You have been trying to integrate Parsegon into classrooms. What is the feedback from teachers and students?

We primarily focus on high schools, and we’ve been having very strong feedback.

What do you think is the biggest challenge for Parsegon?

I think the greatest challenge for us is to make a technology that provides a number of services for very diverse classroom environments. Some people might not be familiar with computer typing and some do prefer a very traditional and structured typing style, so although we are making it more accessible to people, it is still a big challenge to build the technology that accommodates the needs of everyone and strikes a proper balance between accessibility and formality.

Are there any computer science classes at Columbia that have helped you in this process?

Namely Operating Systems (W4118) with Jason Nieh. I also took a class called Computer Theory with Alfred Aho which was useful for the theoretical angle.

What do you think is the future of Parsegon?

We want to build the best tool for educational practices in the America. We believe that there is a big gap between the technology side of users and the technology provided for educational professionals, and we believe that our implementation will not only complement the traditional learning method, but also improve it. The importance of Parsegon is that it teaches students to understand the language of math. If you can understand the language of math, you usually also understand the theory of math much more coherently. And we believe that is the best way Parsegon could improve the learning process of math on a more cognitive level.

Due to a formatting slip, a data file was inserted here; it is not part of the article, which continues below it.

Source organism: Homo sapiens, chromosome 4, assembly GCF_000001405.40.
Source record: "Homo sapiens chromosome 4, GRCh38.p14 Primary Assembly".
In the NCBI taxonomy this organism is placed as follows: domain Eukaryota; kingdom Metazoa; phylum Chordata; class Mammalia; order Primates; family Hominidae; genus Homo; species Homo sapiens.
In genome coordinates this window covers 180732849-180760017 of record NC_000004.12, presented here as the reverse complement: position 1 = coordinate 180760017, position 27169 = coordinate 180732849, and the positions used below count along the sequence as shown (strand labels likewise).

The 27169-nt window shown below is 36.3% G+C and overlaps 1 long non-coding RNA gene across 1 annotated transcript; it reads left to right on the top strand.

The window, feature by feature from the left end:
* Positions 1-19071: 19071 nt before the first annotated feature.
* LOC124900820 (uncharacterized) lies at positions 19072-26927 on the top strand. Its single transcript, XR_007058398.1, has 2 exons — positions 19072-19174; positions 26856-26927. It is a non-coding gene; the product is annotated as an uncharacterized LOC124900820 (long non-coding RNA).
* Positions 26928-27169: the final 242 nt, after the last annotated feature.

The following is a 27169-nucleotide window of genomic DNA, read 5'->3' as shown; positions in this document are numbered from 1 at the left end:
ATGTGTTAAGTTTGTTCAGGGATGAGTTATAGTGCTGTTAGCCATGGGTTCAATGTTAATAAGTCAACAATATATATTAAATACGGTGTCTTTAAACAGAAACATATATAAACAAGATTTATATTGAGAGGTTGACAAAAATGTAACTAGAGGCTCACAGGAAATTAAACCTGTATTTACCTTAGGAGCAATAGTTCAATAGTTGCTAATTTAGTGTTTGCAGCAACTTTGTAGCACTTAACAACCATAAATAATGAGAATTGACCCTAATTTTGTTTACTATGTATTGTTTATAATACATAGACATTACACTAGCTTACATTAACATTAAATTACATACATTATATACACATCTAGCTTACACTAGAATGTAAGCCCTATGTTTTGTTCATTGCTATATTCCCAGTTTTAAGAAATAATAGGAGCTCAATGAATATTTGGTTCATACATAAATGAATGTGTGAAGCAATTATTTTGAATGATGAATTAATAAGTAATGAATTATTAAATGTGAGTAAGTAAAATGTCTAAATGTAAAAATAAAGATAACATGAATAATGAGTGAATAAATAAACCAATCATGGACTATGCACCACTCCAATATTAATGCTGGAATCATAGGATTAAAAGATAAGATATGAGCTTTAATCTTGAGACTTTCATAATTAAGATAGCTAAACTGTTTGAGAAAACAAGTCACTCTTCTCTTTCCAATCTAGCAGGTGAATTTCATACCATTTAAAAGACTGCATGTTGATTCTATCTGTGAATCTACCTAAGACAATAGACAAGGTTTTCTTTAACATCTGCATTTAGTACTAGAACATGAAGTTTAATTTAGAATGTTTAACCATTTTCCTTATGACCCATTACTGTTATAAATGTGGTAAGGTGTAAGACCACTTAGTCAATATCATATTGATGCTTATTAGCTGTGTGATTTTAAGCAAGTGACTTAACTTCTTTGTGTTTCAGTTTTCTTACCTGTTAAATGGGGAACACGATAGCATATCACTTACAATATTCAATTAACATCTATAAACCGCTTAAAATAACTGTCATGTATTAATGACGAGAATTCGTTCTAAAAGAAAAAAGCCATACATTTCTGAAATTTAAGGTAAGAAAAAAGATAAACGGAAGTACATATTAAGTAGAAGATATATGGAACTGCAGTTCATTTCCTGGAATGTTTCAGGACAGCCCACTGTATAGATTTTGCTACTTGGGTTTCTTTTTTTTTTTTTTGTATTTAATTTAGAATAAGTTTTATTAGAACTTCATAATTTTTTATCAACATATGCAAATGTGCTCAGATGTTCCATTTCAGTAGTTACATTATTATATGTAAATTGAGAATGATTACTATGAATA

Interested in making the next billion dollar app, but don’t have a good idea yet? To help you get started, The Lion team sat down and came up with a few ideas for start-up websites for the Columbia community that would generate a lot of hits and a lot of general happiness.

If you make one of these sites a reality, let us know by commenting below or emailing team@columbialion.com.


Alright, let’s be honest – how many times have you thought, “I really wish Starbucks/Koronet’s/Chipotle/Absolute could deliver food to my door?” Well, with ColumbiaDelivers, your wish would become a reality. You’d pay a ColumbiaDelivers employee to run and get your food for you. In addition, the service would only hire Columbia students – that way, you could get food ACTUALLY delivered to your door. None of that “meet me outside my dorm” crap. None of that “I literally gave you my address, the name of the residence hall, my exact GPS coordinates, and an iPhone map with turn-by-turn directions to my building and you still couldn’t find me?” nonsense. You pay from your dorm room, you get food delivered to your door, and the delivery person gets paid. Everyone’s happy!